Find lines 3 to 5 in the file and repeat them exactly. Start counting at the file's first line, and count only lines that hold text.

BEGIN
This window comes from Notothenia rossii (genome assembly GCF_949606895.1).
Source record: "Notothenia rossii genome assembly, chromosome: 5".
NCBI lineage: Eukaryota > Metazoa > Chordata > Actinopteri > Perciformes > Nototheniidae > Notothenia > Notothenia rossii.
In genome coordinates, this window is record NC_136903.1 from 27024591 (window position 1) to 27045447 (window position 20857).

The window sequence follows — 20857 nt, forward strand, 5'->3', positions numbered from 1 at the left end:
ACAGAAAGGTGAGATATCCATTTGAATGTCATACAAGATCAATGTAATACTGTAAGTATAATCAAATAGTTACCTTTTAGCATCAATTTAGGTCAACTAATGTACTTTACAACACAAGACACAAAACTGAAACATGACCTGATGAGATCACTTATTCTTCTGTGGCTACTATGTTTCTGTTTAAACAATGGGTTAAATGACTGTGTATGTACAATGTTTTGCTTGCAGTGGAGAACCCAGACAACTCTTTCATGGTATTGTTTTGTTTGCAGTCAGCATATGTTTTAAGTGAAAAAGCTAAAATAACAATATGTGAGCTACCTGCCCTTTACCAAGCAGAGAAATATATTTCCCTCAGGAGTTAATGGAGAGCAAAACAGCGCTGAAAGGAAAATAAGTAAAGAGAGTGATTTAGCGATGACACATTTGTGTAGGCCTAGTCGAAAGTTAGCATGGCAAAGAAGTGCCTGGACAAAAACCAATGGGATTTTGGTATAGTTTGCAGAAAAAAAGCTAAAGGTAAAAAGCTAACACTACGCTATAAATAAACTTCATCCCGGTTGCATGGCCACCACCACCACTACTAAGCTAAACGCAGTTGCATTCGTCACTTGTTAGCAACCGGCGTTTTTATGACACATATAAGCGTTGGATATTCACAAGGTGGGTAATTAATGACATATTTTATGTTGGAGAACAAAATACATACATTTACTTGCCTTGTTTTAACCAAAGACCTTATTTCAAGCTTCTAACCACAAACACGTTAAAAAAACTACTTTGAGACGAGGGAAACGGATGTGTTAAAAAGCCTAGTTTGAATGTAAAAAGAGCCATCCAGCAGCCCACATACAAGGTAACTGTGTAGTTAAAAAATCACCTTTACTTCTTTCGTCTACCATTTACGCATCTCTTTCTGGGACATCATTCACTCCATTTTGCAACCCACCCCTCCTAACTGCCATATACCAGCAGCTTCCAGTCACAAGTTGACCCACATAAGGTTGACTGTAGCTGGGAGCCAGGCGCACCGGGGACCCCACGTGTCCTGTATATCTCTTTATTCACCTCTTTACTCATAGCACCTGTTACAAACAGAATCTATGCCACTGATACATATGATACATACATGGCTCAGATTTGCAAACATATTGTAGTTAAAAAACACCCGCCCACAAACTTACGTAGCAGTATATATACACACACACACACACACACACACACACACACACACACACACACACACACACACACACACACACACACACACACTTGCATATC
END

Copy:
NCBI lineage: Eukaryota > Metazoa > Chordata > Actinopteri > Perciformes > Nototheniidae > Notothenia > Notothenia rossii.
In genome coordinates, this window is record NC_136903.1 from 27024591 (window position 1) to 27045447 (window position 20857).

The window sequence follows — 20857 nt, forward strand, 5'->3', positions numbered from 1 at the left end: